Zimbabwe Bird

The stone-carved Zimbabwe Bird is the national emblem of Zimbabwe, appearing on the national flags and coats of arms of both Zimbabwe and Rhodesia, as well as on banknotes and coins (first on the Rhodesian pound and then on the Rhodesian dollar). It probably represents the bateleur eagle (Terathopius ecaudatus) or the African fish eagle (Haliaeetus vocifer).[1][2] The bird's design is derived from a number of soapstone sculptures found in the ruins of the medieval city of Great Zimbabwe.

The Zimbabwe Bird

It is now the definitive icon of independent Zimbabwe, with Matenga (2001)[3] listing over 100 organisations which now incorporate the Bird in their logo.


The original carved birds are from the ruined city of Great Zimbabwe, which was built by ancestors of the Lemba, starting in the 11th century and inhabited for over 300 years.[4] The ruins, after which modern Zimbabwe was named, cover some 730 hectares (1,800 acres) and are the largest ancient stone construction in sub-Saharan Africa. Among its notable elements are the soapstone bird sculptures, about 40 centimetres (16 inches) tall and standing on columns more than 90 cm (3 ft) tall, which were originally installed on walls and monoliths within the city.[4] They are unique to Great Zimbabwe; nothing like them has been discovered elsewhere.[5]

Various explanations have been advanced to explain the symbolic meaning of the birds. One suggestion is that each bird was erected in turn to represent a new king, but this would have required improbably long reigns.[6] More probably, the Zimbabwe birds represent sacred or totemic animals of the Shona – the bateleur eagle (Shona: chapungu), which was held to be a messenger from Mwari (God) and the ancestors, or the fish eagle (hungwe) which it has been suggested was the original totem of the Shona.[7]

Colonial acquisition and return to ZimbabweEdit

Three of the Zimbabwe Birds, photographed around 1891

In 1889 a European hunter, Willi Posselt, travelled to Great Zimbabwe after hearing about it from another European explorer, Karl Mauch. He climbed to the highest point of the ruins despite being told that it was a sacred site where he should not trespass, and found the birds positioned in the centre of an enclosure around an apparent altar. He later wrote:

Each one, including its plinth, had been hewn out of a solid block of stone and measured 4 feet 6 inches in height; and each was set firmly into the ground. There was also a stone shaped like a millstone and about 18 inches in diameter, with a number of figures carved in the border.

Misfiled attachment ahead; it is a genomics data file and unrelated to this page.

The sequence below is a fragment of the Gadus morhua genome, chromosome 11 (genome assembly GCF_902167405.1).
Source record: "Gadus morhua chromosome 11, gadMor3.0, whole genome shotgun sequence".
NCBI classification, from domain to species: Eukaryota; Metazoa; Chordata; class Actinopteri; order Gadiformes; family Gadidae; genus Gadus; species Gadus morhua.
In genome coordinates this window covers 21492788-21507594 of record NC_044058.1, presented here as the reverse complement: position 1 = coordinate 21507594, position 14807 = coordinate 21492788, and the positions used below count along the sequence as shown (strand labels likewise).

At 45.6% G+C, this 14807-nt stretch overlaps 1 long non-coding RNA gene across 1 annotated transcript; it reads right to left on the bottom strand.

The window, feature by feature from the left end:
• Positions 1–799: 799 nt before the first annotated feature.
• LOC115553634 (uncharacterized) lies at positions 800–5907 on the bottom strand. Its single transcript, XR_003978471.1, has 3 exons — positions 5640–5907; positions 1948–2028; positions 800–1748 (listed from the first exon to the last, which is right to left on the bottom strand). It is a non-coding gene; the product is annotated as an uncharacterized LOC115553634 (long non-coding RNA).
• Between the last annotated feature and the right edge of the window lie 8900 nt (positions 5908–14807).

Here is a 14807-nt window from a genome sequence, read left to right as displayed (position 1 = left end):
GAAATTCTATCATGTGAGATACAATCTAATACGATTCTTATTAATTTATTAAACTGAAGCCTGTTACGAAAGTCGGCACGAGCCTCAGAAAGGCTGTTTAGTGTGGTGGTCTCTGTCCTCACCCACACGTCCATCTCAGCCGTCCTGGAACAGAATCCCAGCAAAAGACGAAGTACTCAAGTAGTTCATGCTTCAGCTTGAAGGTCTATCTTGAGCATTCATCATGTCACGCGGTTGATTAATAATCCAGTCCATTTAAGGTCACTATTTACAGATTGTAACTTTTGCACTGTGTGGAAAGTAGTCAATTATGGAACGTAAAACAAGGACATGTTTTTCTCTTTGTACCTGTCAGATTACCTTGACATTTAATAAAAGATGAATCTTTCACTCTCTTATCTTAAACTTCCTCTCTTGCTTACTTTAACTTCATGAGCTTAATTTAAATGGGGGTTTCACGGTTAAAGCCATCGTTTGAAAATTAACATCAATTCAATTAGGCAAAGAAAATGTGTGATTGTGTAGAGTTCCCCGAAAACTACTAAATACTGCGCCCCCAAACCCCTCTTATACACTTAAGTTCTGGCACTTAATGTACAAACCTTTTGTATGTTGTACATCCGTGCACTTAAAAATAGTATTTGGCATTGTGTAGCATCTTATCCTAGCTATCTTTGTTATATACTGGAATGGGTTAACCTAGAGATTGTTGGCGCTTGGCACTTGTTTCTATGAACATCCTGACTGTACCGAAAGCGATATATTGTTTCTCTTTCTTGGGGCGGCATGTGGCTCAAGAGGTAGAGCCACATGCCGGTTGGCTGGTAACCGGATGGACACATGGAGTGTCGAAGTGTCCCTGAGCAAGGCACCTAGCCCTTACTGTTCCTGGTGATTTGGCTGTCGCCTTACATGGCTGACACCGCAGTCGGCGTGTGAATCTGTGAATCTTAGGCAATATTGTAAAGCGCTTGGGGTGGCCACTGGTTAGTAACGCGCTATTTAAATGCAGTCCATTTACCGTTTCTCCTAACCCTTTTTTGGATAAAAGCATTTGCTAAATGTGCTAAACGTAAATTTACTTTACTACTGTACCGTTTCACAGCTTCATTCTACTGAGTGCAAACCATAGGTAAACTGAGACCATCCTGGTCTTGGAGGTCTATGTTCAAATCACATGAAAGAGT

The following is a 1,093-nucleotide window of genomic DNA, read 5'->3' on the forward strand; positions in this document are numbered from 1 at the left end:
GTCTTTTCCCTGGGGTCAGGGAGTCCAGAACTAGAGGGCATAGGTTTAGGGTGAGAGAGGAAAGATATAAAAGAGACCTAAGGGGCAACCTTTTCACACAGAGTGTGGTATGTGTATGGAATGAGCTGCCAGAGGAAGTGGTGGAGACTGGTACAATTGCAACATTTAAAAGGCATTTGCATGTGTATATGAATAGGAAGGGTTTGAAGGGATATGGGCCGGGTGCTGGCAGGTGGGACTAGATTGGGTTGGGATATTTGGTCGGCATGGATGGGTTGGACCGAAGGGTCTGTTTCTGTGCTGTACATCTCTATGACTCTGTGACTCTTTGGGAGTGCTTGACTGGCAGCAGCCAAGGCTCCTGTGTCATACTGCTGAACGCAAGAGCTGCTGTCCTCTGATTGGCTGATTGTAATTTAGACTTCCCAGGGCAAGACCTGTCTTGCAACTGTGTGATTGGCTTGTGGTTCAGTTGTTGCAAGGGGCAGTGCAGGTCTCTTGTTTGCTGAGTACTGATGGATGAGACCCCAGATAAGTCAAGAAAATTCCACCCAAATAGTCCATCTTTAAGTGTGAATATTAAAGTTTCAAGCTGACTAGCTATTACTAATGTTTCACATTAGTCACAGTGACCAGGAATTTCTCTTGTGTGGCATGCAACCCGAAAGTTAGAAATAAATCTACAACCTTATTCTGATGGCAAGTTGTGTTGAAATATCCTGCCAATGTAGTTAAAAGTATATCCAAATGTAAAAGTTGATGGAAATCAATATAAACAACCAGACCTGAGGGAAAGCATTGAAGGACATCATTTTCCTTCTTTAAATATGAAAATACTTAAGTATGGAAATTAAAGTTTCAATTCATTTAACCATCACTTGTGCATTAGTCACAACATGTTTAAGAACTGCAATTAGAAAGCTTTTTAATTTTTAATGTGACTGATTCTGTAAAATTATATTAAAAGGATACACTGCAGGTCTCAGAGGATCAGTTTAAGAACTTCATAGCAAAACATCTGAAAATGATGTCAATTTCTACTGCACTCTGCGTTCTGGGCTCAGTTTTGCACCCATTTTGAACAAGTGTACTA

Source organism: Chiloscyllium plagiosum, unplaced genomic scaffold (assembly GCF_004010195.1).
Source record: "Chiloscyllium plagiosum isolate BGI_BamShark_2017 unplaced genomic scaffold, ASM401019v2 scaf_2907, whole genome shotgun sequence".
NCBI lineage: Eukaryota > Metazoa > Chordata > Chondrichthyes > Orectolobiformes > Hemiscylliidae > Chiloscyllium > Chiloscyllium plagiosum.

I selected the best specimen of the bird stones, the beaks of the remainder being damaged, and decided to dig it out. But while doing so, Andizibi [a local tribesman] and his followers became very excited and rushed around with their guns and assegais. I fully expected them to attack us. However, I went on with my work but told Klass, who had loaded two rifles, to shoot the first man he saw aiming at either of us.[8]

Posselt compensated Andizibi with a payment of blankets and "some other articles". As the bird on its pedestal was too heavy for him to carry, he hacked it off and hid the pedestal with the intention of returning later to retrieve it.[8] He subsequently sold his bird to Cecil Rhodes, who mounted it in the library of his Cape Town house, Groote Schuur, and decorated the house's stairway with wooden replicas. Rhodes also had stone replicas made, three times the size of the original, to decorate the gates of his house in England near Cambridge.[9] A German missionary came to own the pedestal of one bird, which he sold to the Ethnological Museum in Berlin in 1907.[10]

Rhodes' acquisition of Posselt's bird prompted him to commission an investigation of the Great Zimbabwe ruins by James Theodore Bent, which took place in 1891 following the British South Africa Company's invasion of Mashonaland.[11] Bent recorded that there were eight birds, six large and two small, and that there had probably originally been more as there were several additional stone pedestals of which the tops had been broken off.[12]